Cocotb Bus Functional Models

TinyALU and its BFMs

In this series we’re talking about using Python as the testbench software in this testbench diagram:

Proxy-driven testbench
Proxy-driven Testbench

The testbench software uses blocking Python function calls to interact with the proxy and eventually the bus functional models (BFMs). In this example we’re going to look a testbench for a simple design: the TinyALU.

TinyALU and its BFMs
The TinyALU and BFMs

The example above shows three bus functional models (BFMs). A driver, a command monitor, and a result monitor. These provide three functions for our testbench software:

  • send_op(A, B, op)—Sends a command to the ALU and blocks if the ALU is busy.
  • get_cmd()—Gets commands in the order they appeared at the TinyALU and blocks if there are none available.
  • get_result()—Gets results in the order they appeared at the TinyALU.

We’ll create a Python class named CocotbProxy that implements the BFMs. Before we show the code in Python, let’s look at the result monitor written in SystemVerilog. Let’s assume we have an interface named dut and a result_queue. We could write our SystemVerilog BFM like this:

task done_bfm();
   prev_done = 0;
   forever begin
       @(negedge clk)
       done = dut.done;
       if (done == 1 and prev_done == 0)
           result_queue.push_back(dut.result);
       prev_done = done;
   end
 endtask;

This task loops indefinitely and waits at the negative edge of the clock. At each clock it looks at done. If done is high and prev_done is low then we push dut.result into the queue.

How do we write this in cocotb?

The Result Monitor BFM

We’re going to create a proxy class that contains the BFMs and the associated queues and access functions. We import resources from cocotb and then start with a class declaration:

from cocotb.clock import Clock
from cocotb.triggers import FallingEdge
from cocotb.result import *
import cocotb
import queue

class CocotbProxy:
    def __init__(self, dut):
        self.dut = dut
        self.driver_queue = queue.Queue(maxsize=1)
        self.cmd_mon_queue = queue.Queue(maxsize=0)
        self.result_mon_queue = queue.Queue(maxsize=0)

The CocotbProxy above has three queues that will store data. Now we create the get_result() function call:

    def get_result(self):
        return self.result_mon_queue.get()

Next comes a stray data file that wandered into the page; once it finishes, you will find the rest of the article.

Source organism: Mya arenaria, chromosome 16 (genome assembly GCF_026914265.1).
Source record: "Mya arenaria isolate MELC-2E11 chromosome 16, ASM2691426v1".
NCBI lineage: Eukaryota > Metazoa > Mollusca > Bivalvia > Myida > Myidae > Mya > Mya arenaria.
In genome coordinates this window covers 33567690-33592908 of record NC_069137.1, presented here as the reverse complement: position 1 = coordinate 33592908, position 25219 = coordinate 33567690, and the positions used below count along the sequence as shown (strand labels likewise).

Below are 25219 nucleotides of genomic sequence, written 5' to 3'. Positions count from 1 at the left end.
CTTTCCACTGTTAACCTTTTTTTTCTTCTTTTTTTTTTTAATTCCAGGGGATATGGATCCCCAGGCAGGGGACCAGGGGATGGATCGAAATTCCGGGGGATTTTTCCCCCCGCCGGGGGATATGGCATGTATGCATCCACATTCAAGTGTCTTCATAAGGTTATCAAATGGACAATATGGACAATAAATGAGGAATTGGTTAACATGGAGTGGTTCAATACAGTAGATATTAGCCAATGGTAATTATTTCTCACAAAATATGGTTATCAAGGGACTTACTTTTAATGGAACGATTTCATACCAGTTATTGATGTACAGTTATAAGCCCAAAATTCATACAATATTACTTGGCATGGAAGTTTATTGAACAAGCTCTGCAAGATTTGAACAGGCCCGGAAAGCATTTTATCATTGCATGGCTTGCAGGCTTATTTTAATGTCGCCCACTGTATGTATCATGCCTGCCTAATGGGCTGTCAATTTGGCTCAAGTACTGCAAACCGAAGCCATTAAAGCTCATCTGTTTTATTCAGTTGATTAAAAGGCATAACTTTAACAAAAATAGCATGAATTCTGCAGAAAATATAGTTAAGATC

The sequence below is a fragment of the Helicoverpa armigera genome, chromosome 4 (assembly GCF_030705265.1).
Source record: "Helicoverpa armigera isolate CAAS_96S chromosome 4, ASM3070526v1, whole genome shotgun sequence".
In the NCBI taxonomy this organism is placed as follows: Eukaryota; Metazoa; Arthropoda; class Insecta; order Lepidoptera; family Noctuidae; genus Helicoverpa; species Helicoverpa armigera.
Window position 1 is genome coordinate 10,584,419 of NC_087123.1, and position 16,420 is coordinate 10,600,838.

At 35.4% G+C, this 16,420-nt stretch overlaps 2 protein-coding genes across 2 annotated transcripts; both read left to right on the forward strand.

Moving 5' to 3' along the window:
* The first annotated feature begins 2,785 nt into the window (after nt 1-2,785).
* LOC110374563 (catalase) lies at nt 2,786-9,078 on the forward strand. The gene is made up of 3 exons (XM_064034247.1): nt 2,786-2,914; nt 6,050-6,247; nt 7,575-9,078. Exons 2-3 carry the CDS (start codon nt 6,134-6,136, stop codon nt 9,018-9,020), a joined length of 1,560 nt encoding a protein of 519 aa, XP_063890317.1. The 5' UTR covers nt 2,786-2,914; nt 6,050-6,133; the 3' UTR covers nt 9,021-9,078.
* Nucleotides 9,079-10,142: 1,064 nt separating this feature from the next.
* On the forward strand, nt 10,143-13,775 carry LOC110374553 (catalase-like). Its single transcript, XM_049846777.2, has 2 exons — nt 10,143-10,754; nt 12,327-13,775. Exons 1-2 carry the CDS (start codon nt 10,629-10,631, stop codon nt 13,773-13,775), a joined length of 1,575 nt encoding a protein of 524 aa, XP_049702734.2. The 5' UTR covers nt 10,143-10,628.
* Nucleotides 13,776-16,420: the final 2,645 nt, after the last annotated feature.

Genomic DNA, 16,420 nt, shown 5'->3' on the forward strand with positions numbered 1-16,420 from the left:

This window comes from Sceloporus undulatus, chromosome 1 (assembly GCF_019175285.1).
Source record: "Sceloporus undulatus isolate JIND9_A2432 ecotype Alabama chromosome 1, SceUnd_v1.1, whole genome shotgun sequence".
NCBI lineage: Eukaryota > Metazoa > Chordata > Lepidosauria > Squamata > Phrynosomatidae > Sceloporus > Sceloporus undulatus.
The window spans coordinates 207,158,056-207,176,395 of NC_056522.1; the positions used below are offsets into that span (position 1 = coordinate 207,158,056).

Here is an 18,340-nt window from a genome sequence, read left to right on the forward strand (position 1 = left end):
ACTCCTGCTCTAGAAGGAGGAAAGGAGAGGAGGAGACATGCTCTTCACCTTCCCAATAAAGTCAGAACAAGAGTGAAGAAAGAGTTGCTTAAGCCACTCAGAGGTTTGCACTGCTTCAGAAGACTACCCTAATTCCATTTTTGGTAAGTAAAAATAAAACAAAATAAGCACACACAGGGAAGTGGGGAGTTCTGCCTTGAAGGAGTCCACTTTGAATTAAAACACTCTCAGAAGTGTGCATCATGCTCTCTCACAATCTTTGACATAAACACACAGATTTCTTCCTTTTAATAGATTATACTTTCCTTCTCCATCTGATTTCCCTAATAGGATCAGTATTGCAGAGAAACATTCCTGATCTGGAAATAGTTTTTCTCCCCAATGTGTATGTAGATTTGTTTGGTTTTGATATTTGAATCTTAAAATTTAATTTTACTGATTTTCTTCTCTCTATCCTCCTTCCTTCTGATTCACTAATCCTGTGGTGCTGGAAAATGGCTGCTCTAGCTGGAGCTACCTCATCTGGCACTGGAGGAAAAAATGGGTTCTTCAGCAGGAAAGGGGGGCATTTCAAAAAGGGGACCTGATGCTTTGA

That’s all there is to that. This function returns the results in the order the TinyALU generated them, and blocks if the queue is empty.

Now we need to fill the queue using a BFM written with a coroutine. Notice that we were passed a dut object in the __init__() method. This object is analogous to a SystemVerilog interface. It gives us access to the DUT’s top -level signals. Now we can recreate SystemVerilog result monitor in Python:

    async def result_mon_bfm(self):
        prev_done = 0
        while True:
            await FallingEdge(self.dut.clk)
            try:
                done = int(self.dut.done)
            except ValueError:
                done = 0

            if done == 1 and prev_done == 0:
                self.result_mon_queue.put_nowait(int(self.dut.result))
            prev_done = done

Here we see the same code as SystemVerilog. We loop forever and await FallingEdge(self.dut.clk). This is the same as @(negedge dut.clk). The FallingEdge coroutine came from cocotb which provides a variety of triggers such as Edge, RisingEdge, and FallingEdge. You can also ask cocotb to count a number of clocks as we’ll see below.

The TinyALU Driver BFM

We send commands to the TinyALU with the send_op() function and associated driving BFM.

    async def send_op(self, aa, bb, op):
        self.driver_queue.put((aa, bb, op))

In this example send_op() is a coroutine because we’ll be calling it from a coroutine. If we were calling it from another Python thread then we’d make it a simple function. We put two operands an an operation into the driver_queue where the driver BFM will retrieve it.